Deanna Boss and her husband, Peter, bought her childhood home from Deanna's mom in 2006.
The quaint cream-colored abode with the bold red front door on the west side of Lake Nokomis has been in the family for 40 years now.
Over the summer, water mysteriously started appearing in the basement. Deanna, age 42, went into homeowner-investigator mode. Best as she could tell, the seepage wasn't coming from the sewer or a busted water line. Puddles were forming away from exterior walls and windows, mysteriously percolating up from the ground nether the floor.
Months removed from first stepping into the watery problem, the family still doesn't know for certain where the culprit lies. However, they have a pretty darn good idea.
"It's a city issue," Deanna says, "because the city isn't managing the storm water properly."
In other words, she thinks excess groundwater is seeping up into the Boss' basement.
Deanna has called various entities. Among them is the Minneapolis Park Board, which is in charge of the lake and green space across the street.
Deanna's first call was to John Quincy, the Minneapolis City Council member whose southern ward includes the Diamond Lake, Hale, and Windom neighborhoods. She would continue reaching out to him again and again during the past five months. She says his responses left a lot to be desired.
Boss' initial attempts to talk to her city rep were met with no response. When she did finally track down a staffer, Boss was told it wasn't an issue for Quincy's office, and directed Deanna toward Minneapolis Park Board Commissioner Steffanie Musich.
Deanna then started networking with other area homeowners. Some reported experiencing the same kind of water problems, though most of their homes were located a half-mile away from the lake. Boss realized the issue was bigger than just her own house.
"And that's when I started getting really frustrated with John Quincy, because he had had numerous meetings with these other people even before I had contacted him," she says. "He knew this was a city issue, and not just a park board issue, but I was told to call the park commissioner anyway."
Experience has taught Boss to no longer look to Quincy to help "solve any problems" that might come upon ward residents.
"I've gotten to the point that I just ignore Quincy," she says. "I totally feel like I've been abandoned by him. I don't look to him as someone who will listen to my problems, take me seriously, or do anything."
She's not alone.
Ed Felien, publisher of Southside Pride newspaper, is equally unimpressed with the service of Quincy, who first assumed office in 2010.
Felien first argued in 2013 that Quincy had left constituents behind. Felien wrote that Quincy, by disregarding the city charter, which said the decision to shell out tens of millions of dollars for a new Vikings stadium rested with voters, not the council, circumvented the people and voted for the $1 billion coliseum anyway.
With that vote, said Felien, Quincy had "abused his trust representing the people of the 11th Ward."
Felien would go on to give the newspaper's endorsement for the Ward 11 seat race in 2013 to: "ABQ (Anyone But Quincy)."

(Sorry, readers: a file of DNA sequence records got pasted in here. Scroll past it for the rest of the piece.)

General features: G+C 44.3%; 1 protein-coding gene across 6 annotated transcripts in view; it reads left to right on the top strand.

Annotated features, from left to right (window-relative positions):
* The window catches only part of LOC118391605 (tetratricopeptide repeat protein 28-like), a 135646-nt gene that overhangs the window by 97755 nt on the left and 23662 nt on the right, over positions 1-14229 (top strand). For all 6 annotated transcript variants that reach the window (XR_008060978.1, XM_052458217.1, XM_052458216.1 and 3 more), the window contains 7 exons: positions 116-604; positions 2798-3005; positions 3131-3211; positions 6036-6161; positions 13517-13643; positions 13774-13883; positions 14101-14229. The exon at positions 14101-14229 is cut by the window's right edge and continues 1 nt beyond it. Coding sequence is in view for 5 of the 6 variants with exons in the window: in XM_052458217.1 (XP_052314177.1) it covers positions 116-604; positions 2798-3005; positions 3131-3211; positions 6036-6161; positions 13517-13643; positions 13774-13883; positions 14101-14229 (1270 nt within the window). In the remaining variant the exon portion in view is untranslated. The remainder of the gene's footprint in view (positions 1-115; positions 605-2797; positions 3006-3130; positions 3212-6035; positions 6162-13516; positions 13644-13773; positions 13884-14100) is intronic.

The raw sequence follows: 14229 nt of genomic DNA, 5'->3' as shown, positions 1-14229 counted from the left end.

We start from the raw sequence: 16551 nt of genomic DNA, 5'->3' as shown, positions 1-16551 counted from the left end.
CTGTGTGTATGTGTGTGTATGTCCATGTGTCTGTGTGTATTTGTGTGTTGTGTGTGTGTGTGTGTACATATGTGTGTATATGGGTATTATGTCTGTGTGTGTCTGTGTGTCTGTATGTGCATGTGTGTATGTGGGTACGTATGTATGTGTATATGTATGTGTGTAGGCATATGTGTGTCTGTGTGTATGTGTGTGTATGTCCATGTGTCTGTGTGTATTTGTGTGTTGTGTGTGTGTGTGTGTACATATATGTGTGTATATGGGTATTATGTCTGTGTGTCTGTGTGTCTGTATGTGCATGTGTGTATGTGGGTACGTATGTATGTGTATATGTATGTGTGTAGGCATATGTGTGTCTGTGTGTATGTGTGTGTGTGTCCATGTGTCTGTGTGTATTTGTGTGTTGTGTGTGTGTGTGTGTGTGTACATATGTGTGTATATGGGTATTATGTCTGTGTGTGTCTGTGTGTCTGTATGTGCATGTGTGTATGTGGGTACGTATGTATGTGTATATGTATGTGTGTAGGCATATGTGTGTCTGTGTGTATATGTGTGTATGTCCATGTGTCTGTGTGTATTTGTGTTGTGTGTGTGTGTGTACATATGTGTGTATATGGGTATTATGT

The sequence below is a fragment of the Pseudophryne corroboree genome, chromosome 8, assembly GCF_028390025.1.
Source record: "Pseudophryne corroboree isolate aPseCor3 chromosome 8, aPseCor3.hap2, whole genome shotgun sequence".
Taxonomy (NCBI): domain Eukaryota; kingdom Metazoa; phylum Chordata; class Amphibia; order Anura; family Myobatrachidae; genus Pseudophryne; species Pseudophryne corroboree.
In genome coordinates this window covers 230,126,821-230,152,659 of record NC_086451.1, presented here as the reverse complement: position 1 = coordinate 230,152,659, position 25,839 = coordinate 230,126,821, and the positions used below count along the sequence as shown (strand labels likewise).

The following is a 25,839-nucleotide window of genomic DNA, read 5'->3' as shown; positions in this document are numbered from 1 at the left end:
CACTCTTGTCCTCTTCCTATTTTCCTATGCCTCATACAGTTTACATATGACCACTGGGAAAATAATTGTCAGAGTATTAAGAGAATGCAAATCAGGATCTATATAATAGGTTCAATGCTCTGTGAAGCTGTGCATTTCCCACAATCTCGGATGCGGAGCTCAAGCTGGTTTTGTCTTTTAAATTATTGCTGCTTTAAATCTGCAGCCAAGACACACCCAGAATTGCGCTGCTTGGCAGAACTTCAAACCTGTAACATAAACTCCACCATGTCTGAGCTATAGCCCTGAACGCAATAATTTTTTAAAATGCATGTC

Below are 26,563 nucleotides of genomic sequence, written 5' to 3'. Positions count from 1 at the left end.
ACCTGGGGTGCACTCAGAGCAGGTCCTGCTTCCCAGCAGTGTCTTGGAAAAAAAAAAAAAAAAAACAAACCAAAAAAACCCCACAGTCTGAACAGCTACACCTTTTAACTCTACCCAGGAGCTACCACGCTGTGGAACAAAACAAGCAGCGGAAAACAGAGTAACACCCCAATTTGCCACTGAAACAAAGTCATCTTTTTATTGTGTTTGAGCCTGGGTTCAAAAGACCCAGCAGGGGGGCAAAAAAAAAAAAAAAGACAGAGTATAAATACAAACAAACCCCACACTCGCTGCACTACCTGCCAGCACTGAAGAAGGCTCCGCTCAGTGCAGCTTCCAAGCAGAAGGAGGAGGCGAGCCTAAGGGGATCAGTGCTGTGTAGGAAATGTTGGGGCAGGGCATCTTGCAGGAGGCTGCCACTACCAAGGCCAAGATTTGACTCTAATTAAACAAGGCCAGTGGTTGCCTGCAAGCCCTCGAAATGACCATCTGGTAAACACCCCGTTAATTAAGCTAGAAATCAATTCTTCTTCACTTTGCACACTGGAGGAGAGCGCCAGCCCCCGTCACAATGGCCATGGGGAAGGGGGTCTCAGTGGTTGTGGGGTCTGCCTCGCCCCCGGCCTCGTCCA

As Quincy eyes re-election come 2017, Felien's frustrations have only compounded. He regards the lawmaker's stadium vote as the precedent for fiscal recklessness that's followed Quincy to the chairmanship of the Ways and Means committee. Quincy's indifference to mounting taxation pressures on locals is compounded by various positions the member has taken in recent times, according to Felien.
"Quincy voted to support Barb Johnson as president of the council," he tells City Pages, "even though his neighbor Elizabeth Glidden represented a more progressive choice… [and he] refused to support our fight on raising the minimum wage."
Felien continues: "Quincy has done a good job taking care of Quincy and a poor job of taking care of the citizens of Minneapolis."
Amen, says Deanna Boss.
"Quincy is a nice enough guy, who [is] good at talking about the fun things that are going on," she says. "I just got his newsletter today… and it's all about here's what's awesome in our community. There's a new organics recycling program. That's great to talk about what's fun about living in Minneapolis, but he chooses to not handle the problems."
Ward voters already know they'll have a choice come next November. Jeremy Schroeder, policy director at the Minnesota Housing Partnership and a Diamond Lake Neighborhood Association board member, has already made it official he'll be challenging Quincy for the DFL bid.
On his campaign website, Schroeder, who also serves as the policy leader for the Minnesota Housing Partnership, says he supports the $15 minimum wage, and cites "increased transparency of our local government" as one of his top issues.
Quincy did not respond to City Pages' requests for comment.
Update: City Pages spoke with council member Quincy early Monday morning. Quincy "wasn't comfortable commenting on [Boss'] individual complaint." However, he believes he did offer proactive direction by putting her in touch with the city's public works department.
Regarding Felien's repeated criticisms, Quincy said, "He should call me. He's never talked to me."
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